If a woman steals a loaf of bread to feed her starving family, has she really done anything wrong?
This moral question is familiar. We have heard it before. We hear the question and all of us intuitively answer “no.” Nobody would hold her guilty.
And I don’t dispute that gut reaction. When it comes to matters of morality, the answer our conscience automatically gives is usually the right one. But what does this answer tell us? What does it mean about ethics?
The question is, in fact, first asked and answered in the Book of Proverbs: “Nobody hates a thief who steals to satisfy hunger.” (6:30) It is the Bible itself, where we also read “thou shalt not steal” (Exodus 20:15) that tells us that, of course, we would not hold it against a starving person to steal.
Perhaps, we might conclude, there are limits to the Ten Commandments. Perhaps we should see the sixth dictum not to steal as a guideline rather than a rule. We might even conclude that there is no absolute morality, because there will always be exceptions and extenuating circumstances to mitigate against our moral judgements.
For me, that answer doesn’t feel right. It is not that no sin has been committed, but that a far greater one is hiding in the fact that the very question has been asked. What we should really ask is: how is it possible that this woman’s family is starving? Who has permitted poverty to even exist? That is the moral question facing us.
In these days of awe and religious introspection, most of us focus on our own conduct throughout the year. We wonder how much we have exhibited kindness and generosity since we last stood in synagogue and pledged to do better. But the sound of the shofar calls us to a far greater reckoning than just the state of our own souls. The High Holy Days call on us not only to take responsibility for our own actions, but for the state of our society.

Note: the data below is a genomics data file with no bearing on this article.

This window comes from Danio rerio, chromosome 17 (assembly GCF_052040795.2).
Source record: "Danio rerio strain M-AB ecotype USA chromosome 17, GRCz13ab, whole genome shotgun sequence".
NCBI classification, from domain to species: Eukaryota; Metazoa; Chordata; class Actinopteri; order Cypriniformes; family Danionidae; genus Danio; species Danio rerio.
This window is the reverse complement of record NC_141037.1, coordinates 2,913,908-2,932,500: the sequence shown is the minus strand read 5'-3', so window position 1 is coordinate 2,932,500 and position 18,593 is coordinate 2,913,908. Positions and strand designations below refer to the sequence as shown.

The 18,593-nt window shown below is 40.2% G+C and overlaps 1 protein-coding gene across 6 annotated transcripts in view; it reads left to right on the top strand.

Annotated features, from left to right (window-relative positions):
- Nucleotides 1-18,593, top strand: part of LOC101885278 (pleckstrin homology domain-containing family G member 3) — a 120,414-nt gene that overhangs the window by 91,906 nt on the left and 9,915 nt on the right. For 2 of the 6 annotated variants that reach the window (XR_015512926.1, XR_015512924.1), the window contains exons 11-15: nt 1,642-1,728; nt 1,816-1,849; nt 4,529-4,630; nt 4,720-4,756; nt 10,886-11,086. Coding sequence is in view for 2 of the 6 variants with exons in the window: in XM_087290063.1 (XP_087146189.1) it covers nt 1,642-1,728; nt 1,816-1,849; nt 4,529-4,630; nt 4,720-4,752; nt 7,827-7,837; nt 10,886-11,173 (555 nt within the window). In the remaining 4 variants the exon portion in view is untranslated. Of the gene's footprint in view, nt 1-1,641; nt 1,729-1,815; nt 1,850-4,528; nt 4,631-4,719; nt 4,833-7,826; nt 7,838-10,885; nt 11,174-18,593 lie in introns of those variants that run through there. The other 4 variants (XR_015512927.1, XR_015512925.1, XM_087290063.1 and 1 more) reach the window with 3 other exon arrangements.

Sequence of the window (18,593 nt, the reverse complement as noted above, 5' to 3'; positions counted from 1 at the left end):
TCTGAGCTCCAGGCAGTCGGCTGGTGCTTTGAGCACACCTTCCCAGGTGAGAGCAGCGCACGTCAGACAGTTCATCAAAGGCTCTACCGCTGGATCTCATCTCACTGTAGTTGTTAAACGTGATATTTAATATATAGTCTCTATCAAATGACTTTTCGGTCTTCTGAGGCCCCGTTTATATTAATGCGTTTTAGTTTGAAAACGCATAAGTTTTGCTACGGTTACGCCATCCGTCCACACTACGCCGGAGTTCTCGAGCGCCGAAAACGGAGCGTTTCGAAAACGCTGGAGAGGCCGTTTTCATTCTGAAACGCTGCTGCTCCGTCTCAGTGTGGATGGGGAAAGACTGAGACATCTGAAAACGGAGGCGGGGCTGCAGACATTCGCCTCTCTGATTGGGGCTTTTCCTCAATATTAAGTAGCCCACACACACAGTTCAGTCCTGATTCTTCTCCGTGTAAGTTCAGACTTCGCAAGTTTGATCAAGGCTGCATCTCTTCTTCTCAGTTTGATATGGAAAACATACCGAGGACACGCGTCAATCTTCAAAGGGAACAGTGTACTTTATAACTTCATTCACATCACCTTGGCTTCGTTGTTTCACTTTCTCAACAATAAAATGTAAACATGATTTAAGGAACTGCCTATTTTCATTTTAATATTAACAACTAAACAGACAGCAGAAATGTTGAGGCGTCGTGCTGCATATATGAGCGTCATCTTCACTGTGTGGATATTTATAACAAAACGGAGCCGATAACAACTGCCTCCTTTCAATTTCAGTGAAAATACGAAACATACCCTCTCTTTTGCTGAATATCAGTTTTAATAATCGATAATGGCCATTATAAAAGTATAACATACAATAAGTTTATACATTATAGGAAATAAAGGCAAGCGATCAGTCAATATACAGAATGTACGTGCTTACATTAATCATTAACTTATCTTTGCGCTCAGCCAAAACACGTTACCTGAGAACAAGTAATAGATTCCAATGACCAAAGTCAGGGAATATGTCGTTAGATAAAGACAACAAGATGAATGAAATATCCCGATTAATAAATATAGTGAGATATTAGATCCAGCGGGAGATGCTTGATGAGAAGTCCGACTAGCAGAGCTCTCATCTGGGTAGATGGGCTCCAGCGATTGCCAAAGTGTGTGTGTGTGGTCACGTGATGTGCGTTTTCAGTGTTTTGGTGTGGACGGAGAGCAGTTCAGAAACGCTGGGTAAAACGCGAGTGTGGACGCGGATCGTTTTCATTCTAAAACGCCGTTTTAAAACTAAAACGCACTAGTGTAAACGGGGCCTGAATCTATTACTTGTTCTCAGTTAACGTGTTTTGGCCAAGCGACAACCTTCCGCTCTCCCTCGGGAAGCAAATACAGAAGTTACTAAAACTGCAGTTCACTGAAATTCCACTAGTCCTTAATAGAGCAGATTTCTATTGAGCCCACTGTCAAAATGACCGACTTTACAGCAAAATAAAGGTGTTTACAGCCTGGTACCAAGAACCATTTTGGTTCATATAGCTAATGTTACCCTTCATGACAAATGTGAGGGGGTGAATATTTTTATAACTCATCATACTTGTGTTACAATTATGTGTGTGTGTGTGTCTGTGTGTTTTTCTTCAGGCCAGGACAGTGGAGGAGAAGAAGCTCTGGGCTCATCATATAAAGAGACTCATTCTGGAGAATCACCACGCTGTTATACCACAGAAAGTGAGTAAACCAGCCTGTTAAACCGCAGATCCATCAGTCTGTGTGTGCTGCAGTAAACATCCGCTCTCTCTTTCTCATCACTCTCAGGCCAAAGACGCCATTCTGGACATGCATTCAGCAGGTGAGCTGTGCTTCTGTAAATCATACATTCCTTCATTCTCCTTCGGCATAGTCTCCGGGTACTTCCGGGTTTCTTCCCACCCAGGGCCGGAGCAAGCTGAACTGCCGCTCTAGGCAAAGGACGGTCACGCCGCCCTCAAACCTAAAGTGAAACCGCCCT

The prophet Isaiah, whose haftarah we read on Yom Kippur, called us to exactly this accountability. He pours scorn on the Israelites’ prayers: “Behold, you fast for strife and contention, and to smite with the fist of wickedness.” (58:4) He tells them in no uncertain terms what is required of them: “Loose the fetters of wickedness. Break the yoke. Give bread to the hungry and homes to the poor.” (58:6-7)
The early Jewish reformers treated this text as the springboard for their theology. Scripture, they argued, was not primarily interested in the minutiae of ritual observances like kashrut and keeping shabbat. God’s direction to the Jews was to perfect the world through the pursuit of social justice.
That demand remains just as relevant today. Our prayers may be beautiful. Our services may be meaningful. We might read the Torah with feeling and precision. But all of that is utterly worthless if it doesn’t direct us towards an ethical life.
But Isaiah is also doing something far more radical. He is transforming morality from an individualistic concern with one person’s behaviour into a collective expectation of equity. Isaiah’s insistence on food for the hungry and houses for the homeless only makes sense if it is directed at society as a whole. Nobody in the peasant smallholder society of ancient Israel would have the power to do that on their own. Isaiah’s is a fundamentally political prophecy.
The moral task of the Jew, then, is not the relatively easy requirement that the comfortable should not steal, but an urgent calling to dismantle poverty entirely.
Never before in my lifetime has that felt so important in Britain. Today, there are well over 2,000 food banks in our country. Academics warn that they are becoming so institutionalised that we may well soon accept these symbols of poverty as normal. They were created to fill the gap left by savage cuts to the welfare to which people were once entitled. Some experts warn that they may soon replace benefits altogether.
When critics call our state today Dickensian, they are not exaggerating. The diseases of poverty-stricken Victorian England are back on the rise. Tuberculosis, scarlet fever and malnutrition are making a very unwelcome comeback. None of us can deny having noticed more rough sleeping, cramped housing or slum-like living conditions.
We cannot blame this increase in poverty on personal failings when there are such clear structural causes. Joblessness and housing shortages; austerity and recession; political policies. These are the causes of inequality in Britain, the world’s fifth richest nation. Individual action alone will never come close to remedying these ills.
Poverty in Britain today is both a political choice and a moral disgrace. As we pray in these days between Rosh Hashanah and Yom Kippur, we must pay attention not only to our own conduct but to our whole country’s. We must be prepared to live up to the true ethical calling advanced by our tradition. The responsibility rests on us to make sure that poverty is completely eliminated forever.
Nobody should ever have to steal to feed a starving family. Nobody should ever have a starving family.
I wrote this sermon for Liberal Judaism’s Days of Awe series